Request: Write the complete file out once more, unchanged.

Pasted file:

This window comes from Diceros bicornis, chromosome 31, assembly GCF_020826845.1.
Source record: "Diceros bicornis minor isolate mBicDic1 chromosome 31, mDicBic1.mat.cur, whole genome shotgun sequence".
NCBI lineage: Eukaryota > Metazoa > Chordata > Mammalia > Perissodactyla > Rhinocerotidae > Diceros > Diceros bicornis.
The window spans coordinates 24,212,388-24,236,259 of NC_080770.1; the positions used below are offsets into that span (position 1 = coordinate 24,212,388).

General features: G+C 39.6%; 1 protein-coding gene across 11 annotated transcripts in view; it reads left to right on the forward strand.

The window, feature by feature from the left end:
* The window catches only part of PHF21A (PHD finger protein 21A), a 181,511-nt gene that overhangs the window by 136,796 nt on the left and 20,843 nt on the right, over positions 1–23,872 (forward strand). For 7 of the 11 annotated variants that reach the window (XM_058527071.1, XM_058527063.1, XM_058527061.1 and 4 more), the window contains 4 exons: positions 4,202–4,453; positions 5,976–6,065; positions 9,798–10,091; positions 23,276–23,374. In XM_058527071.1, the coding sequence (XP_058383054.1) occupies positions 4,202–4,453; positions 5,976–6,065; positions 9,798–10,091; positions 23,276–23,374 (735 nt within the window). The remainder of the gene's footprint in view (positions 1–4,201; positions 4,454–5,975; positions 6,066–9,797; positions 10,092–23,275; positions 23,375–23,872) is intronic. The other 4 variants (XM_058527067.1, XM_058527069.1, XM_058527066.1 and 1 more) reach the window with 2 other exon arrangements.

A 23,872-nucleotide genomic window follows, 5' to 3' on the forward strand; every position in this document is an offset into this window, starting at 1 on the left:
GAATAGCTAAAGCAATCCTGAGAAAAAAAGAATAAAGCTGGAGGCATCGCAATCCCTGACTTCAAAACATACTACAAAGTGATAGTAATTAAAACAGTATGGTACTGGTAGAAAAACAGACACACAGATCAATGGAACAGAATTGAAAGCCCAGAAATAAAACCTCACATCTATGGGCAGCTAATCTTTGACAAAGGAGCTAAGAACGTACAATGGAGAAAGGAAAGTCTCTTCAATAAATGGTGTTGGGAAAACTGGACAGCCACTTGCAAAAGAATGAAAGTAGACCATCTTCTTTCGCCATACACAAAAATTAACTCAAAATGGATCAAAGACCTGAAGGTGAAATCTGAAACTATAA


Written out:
This window comes from Diceros bicornis, chromosome 31, assembly GCF_020826845.1.
Source record: "Diceros bicornis minor isolate mBicDic1 chromosome 31, mDicBic1.mat.cur, whole genome shotgun sequence".
NCBI lineage: Eukaryota > Metazoa > Chordata > Mammalia > Perissodactyla > Rhinocerotidae > Diceros > Diceros bicornis.
The window spans coordinates 24,212,388-24,236,259 of NC_080770.1; the positions used below are offsets into that span (position 1 = coordinate 24,212,388).

General features: G+C 39.6%; 1 protein-coding gene across 11 annotated transcripts in view; it reads left to right on the forward strand.

The window, feature by feature from the left end:
* The window catches only part of PHF21A (PHD finger protein 21A), a 181,511-nt gene that overhangs the window by 136,796 nt on the left and 20,843 nt on the right, over positions 1–23,872 (forward strand). For 7 of the 11 annotated variants that reach the window (XM_058527071.1, XM_058527063.1, XM_058527061.1 and 4 more), the window contains 4 exons: positions 4,202–4,453; positions 5,976–6,065; positions 9,798–10,091; positions 23,276–23,374. In XM_058527071.1, the coding sequence (XP_058383054.1) occupies positions 4,202–4,453; positions 5,976–6,065; positions 9,798–10,091; positions 23,276–23,374 (735 nt within the window). The remainder of the gene's footprint in view (positions 1–4,201; positions 4,454–5,975; positions 6,066–9,797; positions 10,092–23,275; positions 23,375–23,872) is intronic. The other 4 variants (XM_058527067.1, XM_058527069.1, XM_058527066.1 and 1 more) reach the window with 2 other exon arrangements.

A 23,872-nucleotide genomic window follows, 5' to 3' on the forward strand; every position in this document is an offset into this window, starting at 1 on the left:
GAATAGCTAAAGCAATCCTGAGAAAAAAAGAATAAAGCTGGAGGCATCGCAATCCCTGACTTCAAAACATACTACAAAGTGATAGTAATTAAAACAGTATGGTACTGGTAGAAAAACAGACACACAGATCAATGGAACAGAATTGAAAGCCCAGAAATAAAACCTCACATCTATGGGCAGCTAATCTTTGACAAAGGAGCTAAGAACGTACAATGGAGAAAGGAAAGTCTCTTCAATAAATGGTGTTGGGAAAACTGGACAGCCACTTGCAAAAGAATGAAAGTAGACCATCTTCTTTCGCCATACACAAAAATTAACTCAAAATGGATCAAAGACCTGAAGGTGAAATCTGAAACTATAA